Fee for service (FFS) is the most traditional payment model of healthcare. In this model, the healthcare providers and physicians are reimbursed on the basis of the number of services they provide or procedures they conduct. Payments in an FFS model are not bundled. This means that the insurance companies or the government agencies are billed for every test, procedure, and treatment rendered whenever a patient visits the doctor, has a consultation, or is hospitalized. This payment model rewards physicians for the volume and quantity of services provided, regardless of the outcome.
What Is Fee For Service Health Plan?
Prior to the value-based care initiative, the fee for service health plan was the customary type of health care insurance. Also identified as indemnity plans, the FFS coverage is most pricey; however a fee for service health plan provides complete independence and flexibility to those who can afford it. FFS allows the clients to freely choose their physicians and hospitals, with very little interference from the insurance provider. A fee for service health plan demands high out-of-pocket expenses as clients may be required to pay their medical fees up front and submit bills for reimbursement.
What Is Medicare Fee For Service?
Medicare Fee for Service is a program, which offers a two-part insurance. This includes a hospital insurance along with a supplementary medical insurance for the eligible citizens. Generally, the hospital insurance offers a coverage for hospitalization, admission to hospice or a nursing facility, tests, surgical procedures and provision of health care at home. The supplementary part of Medicare fee for service program provides coverage for services offered by healthcare providers, including physicians, outpatient care, medical equipment, and certain preventive care.
Has Fee For Service Been Phased Out?
In the past years, a number of healthcare policy reports called for a phase-out of FFS plan. The reports considered FFS as one of the causes of uneven care, excessive services, and healthcare inflation. The healthcare providers are facing challenges in medical billing as the system gradually moves from a traditional model of FFS to a whole new model of value-based care. The FFS measure reimburses according to the number of services and treatment of diseases and injuries as they occur. On the other hand, value-based care reimburses for the value of services and preemptive health management, which calls for inhibition of diseases and injuries and identifying conditions at early stages to reduce the cost of treatment. Sooner or later the health care system would go for a reimbursement model where monetary benefits are persistently aligned with the delivery of coordinated and quality care at the best price.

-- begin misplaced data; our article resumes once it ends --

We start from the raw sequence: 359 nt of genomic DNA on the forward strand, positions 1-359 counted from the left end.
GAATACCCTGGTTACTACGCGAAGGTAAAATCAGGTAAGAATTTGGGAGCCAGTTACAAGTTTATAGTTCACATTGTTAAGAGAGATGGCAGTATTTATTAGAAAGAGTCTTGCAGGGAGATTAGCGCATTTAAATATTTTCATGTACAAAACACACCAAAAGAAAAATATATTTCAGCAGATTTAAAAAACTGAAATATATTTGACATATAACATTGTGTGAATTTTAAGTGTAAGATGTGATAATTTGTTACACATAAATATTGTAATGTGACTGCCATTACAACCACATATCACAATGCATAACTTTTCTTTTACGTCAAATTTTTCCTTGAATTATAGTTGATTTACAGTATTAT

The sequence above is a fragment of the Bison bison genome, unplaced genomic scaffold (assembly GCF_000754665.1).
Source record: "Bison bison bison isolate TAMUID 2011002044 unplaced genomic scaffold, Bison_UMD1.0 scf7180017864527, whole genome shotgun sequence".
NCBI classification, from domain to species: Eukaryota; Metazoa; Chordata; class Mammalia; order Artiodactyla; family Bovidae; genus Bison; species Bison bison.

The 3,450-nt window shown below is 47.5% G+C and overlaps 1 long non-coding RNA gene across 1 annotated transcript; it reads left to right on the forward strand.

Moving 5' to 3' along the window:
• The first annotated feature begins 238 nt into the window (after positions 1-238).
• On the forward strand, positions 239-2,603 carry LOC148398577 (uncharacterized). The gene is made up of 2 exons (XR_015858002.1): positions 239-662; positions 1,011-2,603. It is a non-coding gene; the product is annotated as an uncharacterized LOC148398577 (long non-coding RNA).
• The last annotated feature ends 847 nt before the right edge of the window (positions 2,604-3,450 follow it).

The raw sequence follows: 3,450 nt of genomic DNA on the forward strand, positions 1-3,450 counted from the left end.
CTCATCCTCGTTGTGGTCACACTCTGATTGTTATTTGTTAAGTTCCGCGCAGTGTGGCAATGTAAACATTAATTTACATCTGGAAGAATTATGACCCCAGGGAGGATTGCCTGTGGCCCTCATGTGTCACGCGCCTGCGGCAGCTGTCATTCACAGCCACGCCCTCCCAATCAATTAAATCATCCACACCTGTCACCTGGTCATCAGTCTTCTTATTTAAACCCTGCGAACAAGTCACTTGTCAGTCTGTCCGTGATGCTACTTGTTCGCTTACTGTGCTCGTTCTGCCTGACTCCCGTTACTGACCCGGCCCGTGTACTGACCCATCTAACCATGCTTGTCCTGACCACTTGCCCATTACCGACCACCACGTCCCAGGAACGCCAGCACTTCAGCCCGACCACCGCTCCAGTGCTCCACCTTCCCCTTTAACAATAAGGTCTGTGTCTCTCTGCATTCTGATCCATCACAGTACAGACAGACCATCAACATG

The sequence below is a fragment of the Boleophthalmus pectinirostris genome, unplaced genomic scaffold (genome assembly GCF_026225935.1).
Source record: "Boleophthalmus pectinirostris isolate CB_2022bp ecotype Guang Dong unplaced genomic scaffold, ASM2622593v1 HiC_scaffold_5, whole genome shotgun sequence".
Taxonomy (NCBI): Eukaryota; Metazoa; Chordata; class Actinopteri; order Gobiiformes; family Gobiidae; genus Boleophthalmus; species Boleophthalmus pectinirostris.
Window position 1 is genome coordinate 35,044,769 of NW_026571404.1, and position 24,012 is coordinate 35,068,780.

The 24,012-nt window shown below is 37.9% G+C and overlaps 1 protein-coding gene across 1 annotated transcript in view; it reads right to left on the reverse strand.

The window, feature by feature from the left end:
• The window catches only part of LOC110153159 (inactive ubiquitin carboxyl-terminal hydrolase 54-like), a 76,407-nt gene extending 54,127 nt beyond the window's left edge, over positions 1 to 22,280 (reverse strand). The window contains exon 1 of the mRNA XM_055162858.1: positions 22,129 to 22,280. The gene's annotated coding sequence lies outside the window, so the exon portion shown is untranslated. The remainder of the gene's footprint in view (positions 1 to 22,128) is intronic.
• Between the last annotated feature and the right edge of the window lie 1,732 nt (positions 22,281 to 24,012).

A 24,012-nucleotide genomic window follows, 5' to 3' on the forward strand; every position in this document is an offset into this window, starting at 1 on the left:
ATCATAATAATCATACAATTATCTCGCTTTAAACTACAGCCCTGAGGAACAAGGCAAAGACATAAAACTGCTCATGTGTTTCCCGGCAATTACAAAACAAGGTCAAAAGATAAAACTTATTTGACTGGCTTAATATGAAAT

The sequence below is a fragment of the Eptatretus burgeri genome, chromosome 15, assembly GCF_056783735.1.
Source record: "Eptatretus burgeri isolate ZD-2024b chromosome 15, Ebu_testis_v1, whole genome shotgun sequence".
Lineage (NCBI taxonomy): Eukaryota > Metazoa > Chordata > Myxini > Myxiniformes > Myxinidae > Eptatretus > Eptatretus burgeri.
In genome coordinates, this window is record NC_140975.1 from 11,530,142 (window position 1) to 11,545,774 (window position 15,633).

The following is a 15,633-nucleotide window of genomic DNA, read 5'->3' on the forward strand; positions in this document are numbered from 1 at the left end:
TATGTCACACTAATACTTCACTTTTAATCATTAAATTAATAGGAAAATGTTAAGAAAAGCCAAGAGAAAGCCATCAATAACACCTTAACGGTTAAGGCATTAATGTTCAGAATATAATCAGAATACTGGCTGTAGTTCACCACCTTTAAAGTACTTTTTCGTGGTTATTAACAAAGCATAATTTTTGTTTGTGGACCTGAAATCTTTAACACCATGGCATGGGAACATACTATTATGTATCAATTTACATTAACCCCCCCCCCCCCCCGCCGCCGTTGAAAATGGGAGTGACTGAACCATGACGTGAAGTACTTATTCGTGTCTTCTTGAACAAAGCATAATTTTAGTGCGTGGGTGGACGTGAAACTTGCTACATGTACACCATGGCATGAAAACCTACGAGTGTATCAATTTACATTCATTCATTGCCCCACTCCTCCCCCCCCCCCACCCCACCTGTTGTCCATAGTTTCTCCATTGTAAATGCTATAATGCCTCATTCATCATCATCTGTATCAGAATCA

The overall revenue of fee for service reimbursements in 2016 dropped to 43% as compared to 62% during 2015. Fee for service based medical billing arrangements with a hybrid of value-based care rise to 28% from 15% and pure value-based care model accounted for 29% as per the statistics issued by the Health Care Payment Learning and Action Network of the Centers for Medicare & Medicaid Services. This represents that federal determination towards unconventional medical billing has started to show its impact. However, it is the fear of the unknown, which has been holding a number of medical practitioners to join Clinically Integrated Networks (CIN) or Accountable Care Organizations (ACO). Despite its persistent failures, FFS is still preferred because it is familiar.
Problems with Fee-For-Service Healthcare
A large number of experts have argued that the development in modern medicine, complications of current healthcare structure, and the healthcare requirements of a population with chronic illnesses have outdated the capability of fee for service in healthcare. Both industry experts and lawmakers believe that the medicinal evolutions have compromised the FFS model. The third-party payers have supported overutilization of FFS, and FFS has stimulated least financial responsibility on the part of both patients and providers.
Fee for Service Advantages and Disadvantages
- Patients receive highly valued service and the provider is able to offer suitable recommendations.
- Physicians can charge a reasonable amount for a plan and can be agile to offer precise assistance to their patients.
- Fee for service provides very little or no reward for delivering holistic and value-based care.
- FFS incentivizes doctors to order unnecessary tests and procedures to generate more income, and encourages them to practice “defensive medicine.”
- Restricted to personal visits and serves as a roadblock in the treatment of conditions through unconventional methods.
- FFS leads to an increase in overall healthcare costs over time since patients and providers are not fiscally accountable.
Future of Fee-For-Service in Healthcare Financial Modeling
FFS model has come under intense scrutiny for overutilization of services and overburdening the third party payers which involve health insurance companies or government programs (eg: Medicare and Medicaid). Even though policymakers and government agencies are favoring a shift away from fee-for-service towards a value-based care model, it is highly unlikely that the providers will completely move away from FFS model in the future. The overall effect or acceptance of the FFS model has been diluting. In fact, many organizations accepting bundled payments, or capitated payments, still pay physicians on the basis of productivity, or volume, which is the core of FFS. So even though the fee-for-service model is vulnerable to overutilization, and fragmentation, many believe that it will always have its place in modern healthcare.
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